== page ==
Temperature has been demonstrated to have an effect on various stages, according to research. Younger bed bugs are less able to withstand the harsh environment they are subjected to. A nymph needs eat in order to progress to the next stage. A failure to do so will delay or impede the following stage indefinitely.
• The Strain of the Bed Bug
Over ninety distinct species of bed bugs can be found all over the world. There are, however, just three people who are interested in human blood. As a result, researchers have discovered that some bed bug strains are more resistant to heat and cold than others. As a result, bed bug control has been extremely difficult.
All those hunger tests have generated varied conclusions regarding how long a bed bug can survive without a meal because of the variability in the strain of bed bugs.
• The Amount of Blood
There is a correlation between a bedbug’s feeding time and its size and blood consumption. This also has an effect on its desire to eat once more. If the bug’s last meal was substantial, it may be able to survive for a little longer before going hungry.
Points to Note
It is possible for bed bugs to go a period of time without feeding. To utilize starvation against these bloodsuckers would take a significant amount of time and effort, therefore this information may be of little benefit in your battle against bed bugs. You must entirely remove the bed bugs from the food chain in order to use starving as a method of eliminating them from your house.
The fact that bed bugs will eventually spread out in search of a meal further raises doubts about the efficacy of starving as a bed bug control method.
For the reasons indicated above, it would be difficult to identify the specific strain of bed bug you have in your home. Some people are born with a resistance to most tasks, which can generate dissatisfaction because they can overcome the same obstacles that were supposed to eliminate them.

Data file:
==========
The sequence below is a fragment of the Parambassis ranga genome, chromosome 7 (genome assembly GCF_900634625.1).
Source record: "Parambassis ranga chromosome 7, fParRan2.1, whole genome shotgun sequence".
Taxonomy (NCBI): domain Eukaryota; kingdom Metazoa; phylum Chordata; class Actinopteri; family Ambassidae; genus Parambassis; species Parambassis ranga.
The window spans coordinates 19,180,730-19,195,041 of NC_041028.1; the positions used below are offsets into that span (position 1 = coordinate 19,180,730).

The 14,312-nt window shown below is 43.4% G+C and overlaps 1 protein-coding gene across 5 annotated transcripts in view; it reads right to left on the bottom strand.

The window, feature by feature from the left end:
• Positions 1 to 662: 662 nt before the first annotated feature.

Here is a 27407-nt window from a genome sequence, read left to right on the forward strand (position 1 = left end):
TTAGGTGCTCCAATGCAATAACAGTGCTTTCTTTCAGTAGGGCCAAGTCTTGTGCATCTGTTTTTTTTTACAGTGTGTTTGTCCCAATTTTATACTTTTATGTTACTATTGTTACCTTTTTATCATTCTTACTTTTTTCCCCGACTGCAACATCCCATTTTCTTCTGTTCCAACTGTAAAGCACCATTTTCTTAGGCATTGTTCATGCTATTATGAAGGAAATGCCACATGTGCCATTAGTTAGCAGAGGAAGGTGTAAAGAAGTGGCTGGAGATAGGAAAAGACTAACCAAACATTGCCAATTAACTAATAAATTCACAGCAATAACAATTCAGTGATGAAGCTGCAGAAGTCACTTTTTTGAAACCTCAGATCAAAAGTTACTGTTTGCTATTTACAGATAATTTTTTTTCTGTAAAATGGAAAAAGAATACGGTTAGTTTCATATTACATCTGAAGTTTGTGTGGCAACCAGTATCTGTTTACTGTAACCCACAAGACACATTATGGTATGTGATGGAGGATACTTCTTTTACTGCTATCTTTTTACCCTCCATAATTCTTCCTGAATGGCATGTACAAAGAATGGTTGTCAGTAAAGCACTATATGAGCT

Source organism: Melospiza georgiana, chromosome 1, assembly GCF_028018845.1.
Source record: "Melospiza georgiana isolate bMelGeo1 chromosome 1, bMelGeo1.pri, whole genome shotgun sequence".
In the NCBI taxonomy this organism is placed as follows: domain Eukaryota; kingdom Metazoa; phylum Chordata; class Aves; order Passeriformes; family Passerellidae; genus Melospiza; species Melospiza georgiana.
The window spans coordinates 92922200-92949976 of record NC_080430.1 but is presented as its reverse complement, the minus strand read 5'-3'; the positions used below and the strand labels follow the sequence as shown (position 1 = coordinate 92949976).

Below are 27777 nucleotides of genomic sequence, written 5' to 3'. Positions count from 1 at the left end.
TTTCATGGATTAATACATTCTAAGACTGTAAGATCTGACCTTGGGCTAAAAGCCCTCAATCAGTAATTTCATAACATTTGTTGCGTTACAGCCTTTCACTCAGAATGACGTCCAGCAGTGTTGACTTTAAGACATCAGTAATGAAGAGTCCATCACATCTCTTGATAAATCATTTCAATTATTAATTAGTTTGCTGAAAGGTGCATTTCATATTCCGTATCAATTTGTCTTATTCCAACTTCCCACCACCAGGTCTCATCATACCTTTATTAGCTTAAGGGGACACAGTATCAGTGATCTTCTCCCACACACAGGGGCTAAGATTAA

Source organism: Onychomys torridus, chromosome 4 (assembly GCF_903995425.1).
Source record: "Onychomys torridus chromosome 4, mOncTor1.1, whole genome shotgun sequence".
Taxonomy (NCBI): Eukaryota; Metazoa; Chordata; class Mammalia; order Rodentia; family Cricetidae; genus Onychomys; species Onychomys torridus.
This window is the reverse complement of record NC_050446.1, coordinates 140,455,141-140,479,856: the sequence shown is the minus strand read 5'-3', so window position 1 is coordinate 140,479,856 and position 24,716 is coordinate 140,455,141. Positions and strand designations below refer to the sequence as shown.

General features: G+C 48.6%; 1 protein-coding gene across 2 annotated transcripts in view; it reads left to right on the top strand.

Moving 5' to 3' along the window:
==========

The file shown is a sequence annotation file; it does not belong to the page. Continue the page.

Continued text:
HOW LONG DOES IT TAKE FOR BED BUGS TO DIE WITHOUT A HOST?
While bedbugs can cause extensive wear and tear to your bed linens, they don’t eat your sofa or other furniture. Bed bugs need blood to survive, and if they don’t get a blood meal, they will die.
If there was absolutely no host available from which to feed on their blood, a young bed bug could die as quickly as within several weeks, while an adult bed bug could survive as long as 4.5 months under optimal conditions of heat and humidity before dying of starvation1. Their blood meal provides them with the humidity they need, and once that is depleted, they will die.
Remember that bed bugs aren’t just interested in humans; they’ll also prey on your pets and any other creatures that happen to be living in your home. This means that even if no humans are present, bed bugs may live far longer than predicted if they can feed on animals that are present in the home.
Additionally, the temperature of your home is a consideration. If the temperature is continuously below 25 degrees F, bed bugs will die within three weeks, and they will also die if they are exposed to temperatures exceeding 113 degrees F for more than a week. As a result, if the residence maintains these temperatures for an extended period of time, the bed bugs will be killed. Even if the temperature dips to 25 degrees at night, bed bugs can survive if the temperature increases to 30 degrees during the day (for example).